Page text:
AUGUSTA — Tim McLean, a 20-year cable splicer for FairPoint Communications, says the contract between the company and members of the unions who work for it was a mixed bag.

When the South Thomaston man retires in a decade, his pension won’t be quite as rich. But after four months on strike, things were difficult. He said he went to a food bank for the first time recently.

McLean and about 1,700 other Fairpoint workers — most members of International Brotherhood of Electrical Workers Local 2327 as well as some members of the Communications Workers of America — have been on strike since October. Fairpoint provides much of the landline phone service in northern New England, as well as Internet and other services.

On Sunday, final votes ratifying the agreement were held in Augusta and Vermont after other votes in Maine and New Hampshire. Workers will return to their jobs on Wednesday. In Maine, about 800 workers will go back to work.

While spirits were high before and after the vote at the IBEW hall in north Augusta, some mourned the cuts they had to accept to get back on the job with the strike in its 128th day.

“I’m happy enough to go back to work,” McLean said. “I’m not happy that we’ve lost a lot of benefits, no, but I’ll be happy after four months just to have a paycheck again.”

The striking workers’ unions were $500 million apart from Fairpoint’s position in negotiations last summer, when the company, citing a desire to be competitive in their market, wanted to freeze pensions, eliminate health care coverage for retirees and have employees pay 20 percent of health insurance premiums.

In the agreement, neither side got all it wanted. A sheet given to workers on Sunday said pensions will continue for existing employees at a reduced rate capped at 30 years, retirees will get stipends for health care until age 65 and employees will pay 15 percent of health premiums.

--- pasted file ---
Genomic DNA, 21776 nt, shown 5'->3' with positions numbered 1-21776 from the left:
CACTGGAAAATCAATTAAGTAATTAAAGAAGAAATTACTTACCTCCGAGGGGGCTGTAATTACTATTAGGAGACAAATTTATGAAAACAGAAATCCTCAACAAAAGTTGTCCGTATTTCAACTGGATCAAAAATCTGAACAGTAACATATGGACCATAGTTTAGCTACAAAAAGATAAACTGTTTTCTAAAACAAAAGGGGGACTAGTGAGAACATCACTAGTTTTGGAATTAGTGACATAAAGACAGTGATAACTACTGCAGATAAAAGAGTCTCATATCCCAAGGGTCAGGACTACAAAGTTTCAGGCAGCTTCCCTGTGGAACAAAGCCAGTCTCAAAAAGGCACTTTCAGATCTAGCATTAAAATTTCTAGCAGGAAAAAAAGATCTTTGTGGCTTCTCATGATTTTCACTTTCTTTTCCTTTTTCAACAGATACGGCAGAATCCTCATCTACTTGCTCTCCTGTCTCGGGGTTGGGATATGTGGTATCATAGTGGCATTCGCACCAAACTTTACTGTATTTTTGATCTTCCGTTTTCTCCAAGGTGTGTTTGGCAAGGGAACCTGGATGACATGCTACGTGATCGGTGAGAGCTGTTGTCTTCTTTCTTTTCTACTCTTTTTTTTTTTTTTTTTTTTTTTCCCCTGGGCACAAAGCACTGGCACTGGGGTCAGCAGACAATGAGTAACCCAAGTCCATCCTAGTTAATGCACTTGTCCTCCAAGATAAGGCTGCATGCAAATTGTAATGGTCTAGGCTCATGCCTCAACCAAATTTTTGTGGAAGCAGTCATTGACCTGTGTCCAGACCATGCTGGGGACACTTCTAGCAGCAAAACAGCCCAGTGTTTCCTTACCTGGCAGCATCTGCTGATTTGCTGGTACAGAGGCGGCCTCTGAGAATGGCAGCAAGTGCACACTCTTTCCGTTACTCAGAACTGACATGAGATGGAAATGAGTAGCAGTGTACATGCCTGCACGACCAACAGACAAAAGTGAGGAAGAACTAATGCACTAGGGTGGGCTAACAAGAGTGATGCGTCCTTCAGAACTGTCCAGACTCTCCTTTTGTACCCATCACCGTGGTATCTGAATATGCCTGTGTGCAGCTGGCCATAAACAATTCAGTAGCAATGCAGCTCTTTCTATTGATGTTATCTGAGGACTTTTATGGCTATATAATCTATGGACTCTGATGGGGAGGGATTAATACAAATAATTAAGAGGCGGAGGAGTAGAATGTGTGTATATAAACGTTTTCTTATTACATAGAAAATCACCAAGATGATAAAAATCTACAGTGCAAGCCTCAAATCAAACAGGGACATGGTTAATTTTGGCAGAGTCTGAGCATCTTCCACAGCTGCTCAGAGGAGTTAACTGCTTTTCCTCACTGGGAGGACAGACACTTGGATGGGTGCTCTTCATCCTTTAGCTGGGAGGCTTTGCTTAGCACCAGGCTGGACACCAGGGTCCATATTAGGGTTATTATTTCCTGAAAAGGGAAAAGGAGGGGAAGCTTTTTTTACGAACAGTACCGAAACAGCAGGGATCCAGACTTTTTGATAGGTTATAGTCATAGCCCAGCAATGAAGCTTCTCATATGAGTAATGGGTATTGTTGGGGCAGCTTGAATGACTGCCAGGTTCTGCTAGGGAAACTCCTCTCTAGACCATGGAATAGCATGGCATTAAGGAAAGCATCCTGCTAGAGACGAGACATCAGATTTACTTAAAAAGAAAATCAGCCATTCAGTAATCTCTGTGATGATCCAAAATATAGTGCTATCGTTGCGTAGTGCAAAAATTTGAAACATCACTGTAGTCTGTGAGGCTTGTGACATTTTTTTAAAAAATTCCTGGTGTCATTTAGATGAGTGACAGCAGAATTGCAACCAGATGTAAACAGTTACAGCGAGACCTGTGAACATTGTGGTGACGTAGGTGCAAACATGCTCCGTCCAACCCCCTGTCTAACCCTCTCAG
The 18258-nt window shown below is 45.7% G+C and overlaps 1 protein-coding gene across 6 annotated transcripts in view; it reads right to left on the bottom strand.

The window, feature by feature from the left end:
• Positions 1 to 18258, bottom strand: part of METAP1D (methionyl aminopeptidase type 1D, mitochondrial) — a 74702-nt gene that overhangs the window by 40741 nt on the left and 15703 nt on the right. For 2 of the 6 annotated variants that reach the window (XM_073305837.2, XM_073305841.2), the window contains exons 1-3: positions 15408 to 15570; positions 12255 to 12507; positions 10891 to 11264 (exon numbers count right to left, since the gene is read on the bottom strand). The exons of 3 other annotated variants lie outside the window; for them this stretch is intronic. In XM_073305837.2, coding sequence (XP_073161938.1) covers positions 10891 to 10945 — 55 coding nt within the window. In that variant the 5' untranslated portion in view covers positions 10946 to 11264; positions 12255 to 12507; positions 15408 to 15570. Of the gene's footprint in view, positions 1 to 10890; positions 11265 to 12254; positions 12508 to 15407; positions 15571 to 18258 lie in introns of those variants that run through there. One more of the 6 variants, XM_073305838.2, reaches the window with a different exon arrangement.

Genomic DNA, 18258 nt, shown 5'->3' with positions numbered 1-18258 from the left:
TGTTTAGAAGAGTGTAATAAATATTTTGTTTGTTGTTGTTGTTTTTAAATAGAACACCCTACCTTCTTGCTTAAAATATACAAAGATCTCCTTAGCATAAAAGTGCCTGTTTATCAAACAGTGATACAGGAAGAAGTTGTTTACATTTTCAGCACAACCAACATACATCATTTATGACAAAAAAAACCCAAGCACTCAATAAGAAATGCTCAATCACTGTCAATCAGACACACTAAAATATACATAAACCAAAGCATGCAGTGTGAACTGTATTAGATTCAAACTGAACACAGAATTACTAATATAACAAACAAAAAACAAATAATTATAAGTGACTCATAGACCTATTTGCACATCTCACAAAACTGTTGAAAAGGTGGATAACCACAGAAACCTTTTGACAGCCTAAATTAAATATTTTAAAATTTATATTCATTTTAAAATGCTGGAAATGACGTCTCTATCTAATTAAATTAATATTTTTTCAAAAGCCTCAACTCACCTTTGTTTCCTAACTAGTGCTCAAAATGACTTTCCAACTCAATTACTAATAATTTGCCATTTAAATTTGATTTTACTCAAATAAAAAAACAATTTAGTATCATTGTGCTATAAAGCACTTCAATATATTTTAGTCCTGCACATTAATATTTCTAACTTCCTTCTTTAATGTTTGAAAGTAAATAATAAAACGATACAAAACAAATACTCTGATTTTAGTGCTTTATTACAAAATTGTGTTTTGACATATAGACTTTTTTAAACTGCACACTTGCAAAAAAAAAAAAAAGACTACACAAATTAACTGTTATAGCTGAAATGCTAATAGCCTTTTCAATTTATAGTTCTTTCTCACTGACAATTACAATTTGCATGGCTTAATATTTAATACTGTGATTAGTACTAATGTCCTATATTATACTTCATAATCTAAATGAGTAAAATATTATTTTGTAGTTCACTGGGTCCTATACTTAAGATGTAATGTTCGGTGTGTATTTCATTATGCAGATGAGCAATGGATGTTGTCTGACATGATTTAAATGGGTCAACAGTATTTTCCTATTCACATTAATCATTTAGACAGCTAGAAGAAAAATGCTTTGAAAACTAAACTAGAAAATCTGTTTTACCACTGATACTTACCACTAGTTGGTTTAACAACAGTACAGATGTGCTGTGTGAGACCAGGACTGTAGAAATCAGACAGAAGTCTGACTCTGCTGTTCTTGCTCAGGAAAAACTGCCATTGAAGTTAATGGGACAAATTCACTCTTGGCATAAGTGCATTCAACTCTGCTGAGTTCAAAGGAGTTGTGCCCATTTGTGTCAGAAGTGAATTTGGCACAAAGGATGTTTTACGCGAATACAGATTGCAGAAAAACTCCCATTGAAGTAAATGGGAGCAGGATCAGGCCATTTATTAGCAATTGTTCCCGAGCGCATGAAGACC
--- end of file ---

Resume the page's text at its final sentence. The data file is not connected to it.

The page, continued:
In a news release the unions said the health plan will be union-administered “with better benefits that will cost workers and the company less.”

The agreement was hammered out after the unions and company entered federally mandated mediation in January. Peter McLaughlin, business manager of IBEW Local 2327, which represents Maine telephone workers, and co-chairman of the committee that handled bargaining, called it “quite an arduous process.”

“We didn’t leave anything on the table, so this is as good as it’s going to get for our workers,” he said.

The meeting in Augusta ahead of the vote was closed to the public, but there were many laughs and rounds of applause. When Caralee Cleary, a Fairpoint dispatcher from Sidney, walked out of the union hall after the vote, she yelled, “It’s over!”

She said she had been concerned that Fairpoint had contracted her job out, which didn’t happen. She said she could handle the pension and health care changes as long as it gets workers off the picket line and back to work.

“I’m tired of freezing,” Cleary said. “I’m an inside girl, not an outside girl.”

Still, Alan Castonguay, a building mechanic from Livermore, wistfully looked at the piece of paper outlining the deal, struggling at times for words while he spoke to a reporter.

“I wish I could be more positive about it, but I don’t know,” he said with his voice trailing off. “We lost a lot.”

Michael Shepherd — 370-7652

[email protected]

Twitter: @mikeshepherdme


Only subscribers are eligible to post comments. Please subscribe or to participate in the conversation. Here’s why.

Use the form below to reset your password. When you've submitted your account email, we will send an email with a reset code.

Kennebec Journal & Morning Sentinel news

Get news and events from your towns in your inbox every Friday.
  • This field is for validation purposes and should be left unchanged.